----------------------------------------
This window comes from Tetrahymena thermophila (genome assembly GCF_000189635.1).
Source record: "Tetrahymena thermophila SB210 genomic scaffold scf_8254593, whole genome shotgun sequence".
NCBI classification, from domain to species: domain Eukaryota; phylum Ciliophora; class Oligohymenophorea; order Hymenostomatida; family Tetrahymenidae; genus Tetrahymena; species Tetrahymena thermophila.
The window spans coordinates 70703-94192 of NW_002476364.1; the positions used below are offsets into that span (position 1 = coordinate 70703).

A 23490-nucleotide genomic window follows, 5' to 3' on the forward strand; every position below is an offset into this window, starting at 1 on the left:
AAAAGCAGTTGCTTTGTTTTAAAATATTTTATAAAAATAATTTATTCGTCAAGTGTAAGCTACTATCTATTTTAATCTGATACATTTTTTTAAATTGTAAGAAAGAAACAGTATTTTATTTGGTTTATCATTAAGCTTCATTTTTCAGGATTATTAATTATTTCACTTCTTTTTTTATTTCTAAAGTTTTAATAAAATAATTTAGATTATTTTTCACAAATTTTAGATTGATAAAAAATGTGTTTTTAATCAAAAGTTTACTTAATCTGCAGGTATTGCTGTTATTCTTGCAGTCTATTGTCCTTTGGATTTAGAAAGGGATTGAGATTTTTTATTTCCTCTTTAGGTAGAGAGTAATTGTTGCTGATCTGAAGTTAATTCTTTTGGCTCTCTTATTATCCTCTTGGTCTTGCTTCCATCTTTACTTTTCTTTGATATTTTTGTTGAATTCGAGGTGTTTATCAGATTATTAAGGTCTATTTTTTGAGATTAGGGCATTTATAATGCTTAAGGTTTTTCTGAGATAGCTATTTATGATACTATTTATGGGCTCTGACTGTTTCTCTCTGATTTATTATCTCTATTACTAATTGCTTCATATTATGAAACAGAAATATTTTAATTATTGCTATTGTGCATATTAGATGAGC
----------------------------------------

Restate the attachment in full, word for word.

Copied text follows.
This window comes from Tetrahymena thermophila (genome assembly GCF_000189635.1).
Source record: "Tetrahymena thermophila SB210 genomic scaffold scf_8254593, whole genome shotgun sequence".
NCBI classification, from domain to species: domain Eukaryota; phylum Ciliophora; class Oligohymenophorea; order Hymenostomatida; family Tetrahymenidae; genus Tetrahymena; species Tetrahymena thermophila.
The window spans coordinates 70703-94192 of NW_002476364.1; the positions used below are offsets into that span (position 1 = coordinate 70703).

A 23490-nucleotide genomic window follows, 5' to 3' on the forward strand; every position below is an offset into this window, starting at 1 on the left:
AAAAGCAGTTGCTTTGTTTTAAAATATTTTATAAAAATAATTTATTCGTCAAGTGTAAGCTACTATCTATTTTAATCTGATACATTTTTTTAAATTGTAAGAAAGAAACAGTATTTTATTTGGTTTATCATTAAGCTTCATTTTTCAGGATTATTAATTATTTCACTTCTTTTTTTATTTCTAAAGTTTTAATAAAATAATTTAGATTATTTTTCACAAATTTTAGATTGATAAAAAATGTGTTTTTAATCAAAAGTTTACTTAATCTGCAGGTATTGCTGTTATTCTTGCAGTCTATTGTCCTTTGGATTTAGAAAGGGATTGAGATTTTTTATTTCCTCTTTAGGTAGAGAGTAATTGTTGCTGATCTGAAGTTAATTCTTTTGGCTCTCTTATTATCCTCTTGGTCTTGCTTCCATCTTTACTTTTCTTTGATATTTTTGTTGAATTCGAGGTGTTTATCAGATTATTAAGGTCTATTTTTTGAGATTAGGGCATTTATAATGCTTAAGGTTTTTCTGAGATAGCTATTTATGATACTATTTATGGGCTCTGACTGTTTCTCTCTGATTTATTATCTCTATTACTAATTGCTTCATATTATGAAACAGAAATATTTTAATTATTGCTATTGTGCATATTAGATGAGC